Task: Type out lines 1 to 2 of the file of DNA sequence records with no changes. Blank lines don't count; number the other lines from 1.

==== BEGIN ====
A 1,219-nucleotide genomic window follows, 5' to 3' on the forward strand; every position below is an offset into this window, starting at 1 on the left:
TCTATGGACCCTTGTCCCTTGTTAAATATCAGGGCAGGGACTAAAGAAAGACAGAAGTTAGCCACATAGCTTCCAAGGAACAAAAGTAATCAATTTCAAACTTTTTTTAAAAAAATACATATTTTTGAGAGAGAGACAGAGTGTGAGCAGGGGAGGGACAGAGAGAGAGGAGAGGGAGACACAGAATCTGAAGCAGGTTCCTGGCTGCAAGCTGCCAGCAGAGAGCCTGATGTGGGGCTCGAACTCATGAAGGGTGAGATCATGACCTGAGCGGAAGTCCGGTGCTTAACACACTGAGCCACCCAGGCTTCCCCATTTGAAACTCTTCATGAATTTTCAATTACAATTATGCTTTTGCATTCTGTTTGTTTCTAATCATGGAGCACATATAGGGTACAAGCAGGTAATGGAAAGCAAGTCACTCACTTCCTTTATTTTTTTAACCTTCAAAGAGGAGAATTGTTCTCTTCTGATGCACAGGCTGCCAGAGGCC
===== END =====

A 1,219-nucleotide genomic window follows, 5' to 3' on the forward strand; every position below is an offset into this window, starting at 1 on the left:
TCTATGGACCCTTGTCCCTTGTTAAATATCAGGGCAGGGACTAAAGAAAGACAGAAGTTAGCCACATAGCTTCCAAGGAACAAAAGTAATCAATTTCAAACTTTTTTTAAAAAAATACATATTTTTGAGAGAGAGACAGAGTGTGAGCAGGGGAGGGACAGAGAGAGAGGAGAGGGAGACACAGAATCTGAAGCAGGTTCCTGGCTGCAAGCTGCCAGCAGAGAGCCTGATGTGGGGCTCGAACTCATGAAGGGTGAGATCATGACCTGAGCGGAAGTCCGGTGCTTAACACACTGAGCCACCCAGGCTTCCCCATTTGAAACTCTTCATGAATTTTCAATTACAATTATGCTTTTGCATTCTGTTTGTTTCTAATCATGGAGCACATATAGGGTACAAGCAGGTAATGGAAAGCAAGTCACTCACTTCCTTTATTTTTTTAACCTTCAAAGAGGAGAATTGTTCTCTTCTGATGCACAGGCTGCCAGAGGCC